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I'm trying to find the ideal way to integrate files into others throughout a directory hierarchy in my project.

I've noticed that the following works in Eclipse PDT:

  1. require_once '/../../services/impl/UserService.php';
  2. require_once ('ui/controller/AbstractController.php');
  3. require_once $_SERVER['DOCUMENT_ROOT'] . '/myproject/daos/impl/UserDAO.php';
  4. require_once dirname(__FILE__) . '/../AsbtractDAO.php';

All of these resolve yet the way they're formulated is completely different. Any ideas why ?

In particular the path in brackets (2) resolves but doesn't when the same path is between single quotes.

Also, what are the pros/cons of each ? What standard could I adopt that's the most robust ?

share|improve this question
up vote 2 down vote accepted

For the first two, I'm guessing you're asking about whether or not to use parenthesis. For that, take a look at this answer: When should I use parenthesis in require/include statements? Essentially you can use either, but for readability it's best to be consistent, whichever you choose. The first style seems to be more common.

Using absolute paths can speed up performance, since using a relative path will instruct PHP to look through everything in the include_path. Require can accept either a relative or absolute, much like any other language's include calls.

The third will pass an absolute path to the require. However, there are potential issues with $SERVER['DOCUMENT_ROOT'] (e.g. it doesn't work on some IIS servers).

In the fourth you're using the file's absolute path from dirname(__FILE__) -- also __DIR__ in PHP >= 5.3. You can also do this by defining a constant with the path. If you're going for code golf, this would be the most keystrokes, but it may improve performance, depending on how many files would need to be scanned in your include_path when importing a relative location.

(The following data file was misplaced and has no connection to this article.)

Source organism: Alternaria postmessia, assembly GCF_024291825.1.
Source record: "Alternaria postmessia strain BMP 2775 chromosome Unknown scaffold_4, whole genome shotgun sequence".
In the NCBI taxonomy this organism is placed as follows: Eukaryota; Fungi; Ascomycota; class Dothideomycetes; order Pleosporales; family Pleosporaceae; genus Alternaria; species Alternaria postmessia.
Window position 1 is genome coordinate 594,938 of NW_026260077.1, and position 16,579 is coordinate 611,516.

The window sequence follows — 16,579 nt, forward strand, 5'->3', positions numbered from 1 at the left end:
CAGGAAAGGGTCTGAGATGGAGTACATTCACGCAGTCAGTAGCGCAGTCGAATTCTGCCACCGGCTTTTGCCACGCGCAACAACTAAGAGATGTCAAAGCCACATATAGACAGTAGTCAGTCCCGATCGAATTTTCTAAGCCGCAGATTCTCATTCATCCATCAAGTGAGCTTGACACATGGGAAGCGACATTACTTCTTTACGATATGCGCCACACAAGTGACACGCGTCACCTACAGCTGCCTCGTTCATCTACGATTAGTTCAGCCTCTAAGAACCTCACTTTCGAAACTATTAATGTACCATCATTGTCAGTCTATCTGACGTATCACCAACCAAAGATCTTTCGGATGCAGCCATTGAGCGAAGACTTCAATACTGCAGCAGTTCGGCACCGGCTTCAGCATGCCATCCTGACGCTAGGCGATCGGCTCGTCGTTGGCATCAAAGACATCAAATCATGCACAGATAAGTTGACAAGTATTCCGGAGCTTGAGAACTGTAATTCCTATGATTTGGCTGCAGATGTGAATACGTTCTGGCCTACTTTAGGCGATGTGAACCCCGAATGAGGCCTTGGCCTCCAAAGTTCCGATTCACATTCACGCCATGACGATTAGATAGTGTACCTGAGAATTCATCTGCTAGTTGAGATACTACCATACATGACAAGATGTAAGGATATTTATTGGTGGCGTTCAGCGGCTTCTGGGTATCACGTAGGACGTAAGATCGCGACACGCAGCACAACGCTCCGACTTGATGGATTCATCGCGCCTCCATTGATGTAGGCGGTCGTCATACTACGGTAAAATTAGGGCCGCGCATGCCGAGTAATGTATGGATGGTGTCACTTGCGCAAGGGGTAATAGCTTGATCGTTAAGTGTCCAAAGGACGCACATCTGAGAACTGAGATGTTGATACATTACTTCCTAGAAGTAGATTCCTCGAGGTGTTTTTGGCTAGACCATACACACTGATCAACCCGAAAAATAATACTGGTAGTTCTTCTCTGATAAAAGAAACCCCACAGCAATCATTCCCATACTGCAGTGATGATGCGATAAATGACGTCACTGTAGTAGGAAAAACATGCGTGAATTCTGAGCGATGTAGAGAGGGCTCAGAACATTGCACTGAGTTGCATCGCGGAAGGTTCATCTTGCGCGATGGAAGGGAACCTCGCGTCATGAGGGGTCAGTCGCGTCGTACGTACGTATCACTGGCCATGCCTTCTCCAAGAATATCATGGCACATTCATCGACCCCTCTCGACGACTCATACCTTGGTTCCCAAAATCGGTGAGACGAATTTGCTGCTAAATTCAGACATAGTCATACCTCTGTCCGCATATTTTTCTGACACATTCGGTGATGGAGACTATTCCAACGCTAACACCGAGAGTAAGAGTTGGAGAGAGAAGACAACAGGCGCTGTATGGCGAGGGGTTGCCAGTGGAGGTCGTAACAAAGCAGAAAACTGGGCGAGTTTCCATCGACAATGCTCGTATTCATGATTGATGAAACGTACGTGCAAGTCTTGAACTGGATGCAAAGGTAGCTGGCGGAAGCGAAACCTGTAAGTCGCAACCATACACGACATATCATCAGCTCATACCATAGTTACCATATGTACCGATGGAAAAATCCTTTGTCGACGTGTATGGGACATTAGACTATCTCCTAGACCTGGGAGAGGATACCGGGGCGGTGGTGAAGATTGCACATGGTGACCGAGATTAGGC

1. Pros: easiest to read. Cons: may be slower due to use of relative paths
  2. Same as 1 - stylistic difference only.
  3. Pros: may be faster due to use of absolute paths. Cons - won't work on some web servers
  4. Pros: may be faster due to use of absolute paths. Cons - more long-winded
share|improve this answer
Note that 1 & 2 seem to behave differently. ui/controller/... (ui is a directory just inside the one used by my project) will not work in the same way between simple quotes and I have to resort to relative paths. Unsure as to the why. This may just be a quirk with Eclipse PDT. – James Poulson Aug 23 '13 at 3:56
Also, if you have any recommendations on the best way to manage inclusions, I'm all ears. Perhaps set a variable somewhere to application directory and derive absolute paths from it ? Not comfortable enough with autoload to use it right now. – James Poulson Aug 23 '13 at 3:59
For #2 - is the ui folder in the same directory as the file that's trying to include it? That looks like a relative path if it's not the top directory. – ChicagoRedSox Aug 23 '13 at 4:13
The file that has require_once ('ui/controller/AbstractController.php') is actually inside the controller directory, the full path being '/myproject/ui/controller/'. It does seem to be a quirk with Eclipse. Launching the file on localhost does produce a failed to open stream error. – James Poulson Aug 23 '13 at 5:04
Also, the reason it does not appear to produce an error when the actual web app is running is probably because url rewriting is channeling all requests through index.php in /myproject/. I really need to sort out these inclusions. Looks like absolute paths are my best bet. – James Poulson Aug 23 '13 at 5:07

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